NASA delays James Webb telescope launch due to poor weather

It's new target launch date is now December 25th.

NASA/MSFC/David Higginbotham

The James Webb Space Telescope is finally ready for launch after 14 years in development. NASA cleared its launch readiness review and gave it the go-ahead for launch, which was supposed to take place on December 24th. Unfortunately, poor weather conditions have prompted the agency to delay its launch yet again. James Webb will be lifting off from Europe's Spaceport in French Guiana on an Arianespace Ariane 5 rocket with the new target date of December 25th and a launch window of between 7:20 AM and 7:52 AM Eastern time.

This is the closest the telescope has ever gotten to starting its month-long journey towards its destination. It's been delayed numerous times in the past due to one reason or another — NASA targeted an October launch date after its development was delayed by the pandemic, but it determined that the telescope wouldn't be ready until November or December.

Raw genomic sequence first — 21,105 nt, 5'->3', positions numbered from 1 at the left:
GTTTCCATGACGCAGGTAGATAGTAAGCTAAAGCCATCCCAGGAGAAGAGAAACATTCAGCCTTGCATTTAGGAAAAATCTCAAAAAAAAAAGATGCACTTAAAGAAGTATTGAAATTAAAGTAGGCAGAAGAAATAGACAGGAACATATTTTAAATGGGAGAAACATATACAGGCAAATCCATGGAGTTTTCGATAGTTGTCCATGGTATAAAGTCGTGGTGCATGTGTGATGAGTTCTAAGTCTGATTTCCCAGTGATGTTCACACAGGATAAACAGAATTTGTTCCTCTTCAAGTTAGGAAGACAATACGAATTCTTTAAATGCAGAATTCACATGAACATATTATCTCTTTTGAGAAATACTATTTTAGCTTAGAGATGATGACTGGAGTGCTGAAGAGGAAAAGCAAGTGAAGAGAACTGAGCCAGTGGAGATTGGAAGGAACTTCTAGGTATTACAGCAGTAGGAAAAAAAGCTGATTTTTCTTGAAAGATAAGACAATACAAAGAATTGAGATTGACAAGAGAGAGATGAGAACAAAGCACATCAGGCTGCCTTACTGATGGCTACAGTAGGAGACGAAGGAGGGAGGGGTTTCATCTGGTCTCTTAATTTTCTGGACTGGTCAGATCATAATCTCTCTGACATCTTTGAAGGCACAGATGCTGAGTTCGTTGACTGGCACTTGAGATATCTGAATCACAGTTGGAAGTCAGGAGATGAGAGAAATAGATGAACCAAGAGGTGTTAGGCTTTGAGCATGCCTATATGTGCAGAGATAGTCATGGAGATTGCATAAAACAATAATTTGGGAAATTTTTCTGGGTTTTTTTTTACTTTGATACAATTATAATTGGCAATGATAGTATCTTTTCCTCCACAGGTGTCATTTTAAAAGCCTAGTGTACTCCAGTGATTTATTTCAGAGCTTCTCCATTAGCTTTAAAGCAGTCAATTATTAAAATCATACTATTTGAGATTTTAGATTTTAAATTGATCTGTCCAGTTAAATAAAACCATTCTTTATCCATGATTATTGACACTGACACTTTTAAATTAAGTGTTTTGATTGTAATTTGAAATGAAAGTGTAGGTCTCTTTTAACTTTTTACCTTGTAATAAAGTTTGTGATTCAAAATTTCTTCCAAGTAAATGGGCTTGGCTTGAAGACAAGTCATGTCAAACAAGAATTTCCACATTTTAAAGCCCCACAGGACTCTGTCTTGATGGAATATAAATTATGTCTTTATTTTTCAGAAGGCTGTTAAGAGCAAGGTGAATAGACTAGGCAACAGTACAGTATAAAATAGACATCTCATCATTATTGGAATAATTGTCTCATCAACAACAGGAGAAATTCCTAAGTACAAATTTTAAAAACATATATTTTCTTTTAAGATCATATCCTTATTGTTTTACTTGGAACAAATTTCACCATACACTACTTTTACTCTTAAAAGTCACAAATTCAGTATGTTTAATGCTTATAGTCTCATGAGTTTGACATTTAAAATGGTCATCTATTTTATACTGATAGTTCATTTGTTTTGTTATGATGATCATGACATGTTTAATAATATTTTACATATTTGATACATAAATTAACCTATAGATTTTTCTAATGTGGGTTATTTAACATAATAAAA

NASA (and its partners, the European and Canadian space agencies) then targeted a December 18th launch date, before pushing it back to December 22nd. The James Webb team needed the extra time to inspect the telescope and make sure nothing was damaged during an incident that happened at testing. Its launch was delayed to December 24th after that because of a communication issue between the telescope and its Ariane 5 launch vehicle. This time, NASA had already conducted a news conference confirming that the telescope is ready for launch before announcing the new target date.

After the James Webb telescope arrives in its orbit near the second Lagrange point of the Earth-Sun system, researchers around the world will be able to use it to peer at some of the universe's earliest galaxies, look into black holes and assess exoplanets' habitability. NASA will confirm the new launch date this evening.